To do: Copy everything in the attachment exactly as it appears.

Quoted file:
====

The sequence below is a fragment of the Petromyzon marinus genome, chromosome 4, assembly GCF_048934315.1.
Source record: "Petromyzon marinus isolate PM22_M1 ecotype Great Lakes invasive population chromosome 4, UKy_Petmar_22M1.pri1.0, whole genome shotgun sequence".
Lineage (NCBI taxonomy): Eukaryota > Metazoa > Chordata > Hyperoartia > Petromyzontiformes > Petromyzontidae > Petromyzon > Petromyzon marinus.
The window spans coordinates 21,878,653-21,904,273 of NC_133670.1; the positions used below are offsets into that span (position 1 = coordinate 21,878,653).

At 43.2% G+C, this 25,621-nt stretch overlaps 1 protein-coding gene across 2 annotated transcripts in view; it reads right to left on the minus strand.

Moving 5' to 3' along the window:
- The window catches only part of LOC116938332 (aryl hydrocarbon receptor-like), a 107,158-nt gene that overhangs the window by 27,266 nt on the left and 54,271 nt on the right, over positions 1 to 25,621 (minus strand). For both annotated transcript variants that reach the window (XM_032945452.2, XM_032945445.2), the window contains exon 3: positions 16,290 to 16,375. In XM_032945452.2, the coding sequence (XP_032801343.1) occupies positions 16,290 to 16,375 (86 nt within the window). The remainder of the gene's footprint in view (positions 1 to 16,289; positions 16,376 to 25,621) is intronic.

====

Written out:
The sequence below is a fragment of the Petromyzon marinus genome, chromosome 4, assembly GCF_048934315.1.
Source record: "Petromyzon marinus isolate PM22_M1 ecotype Great Lakes invasive population chromosome 4, UKy_Petmar_22M1.pri1.0, whole genome shotgun sequence".
Lineage (NCBI taxonomy): Eukaryota > Metazoa > Chordata > Hyperoartia > Petromyzontiformes > Petromyzontidae > Petromyzon > Petromyzon marinus.
The window spans coordinates 21,878,653-21,904,273 of NC_133670.1; the positions used below are offsets into that span (position 1 = coordinate 21,878,653).

At 43.2% G+C, this 25,621-nt stretch overlaps 1 protein-coding gene across 2 annotated transcripts in view; it reads right to left on the minus strand.

Moving 5' to 3' along the window:
- The window catches only part of LOC116938332 (aryl hydrocarbon receptor-like), a 107,158-nt gene that overhangs the window by 27,266 nt on the left and 54,271 nt on the right, over positions 1 to 25,621 (minus strand). For both annotated transcript variants that reach the window (XM_032945452.2, XM_032945445.2), the window contains exon 3: positions 16,290 to 16,375. In XM_032945452.2, the coding sequence (XP_032801343.1) occupies positions 16,290 to 16,375 (86 nt within the window). The remainder of the gene's footprint in view (positions 1 to 16,289; positions 16,376 to 25,621) is intronic.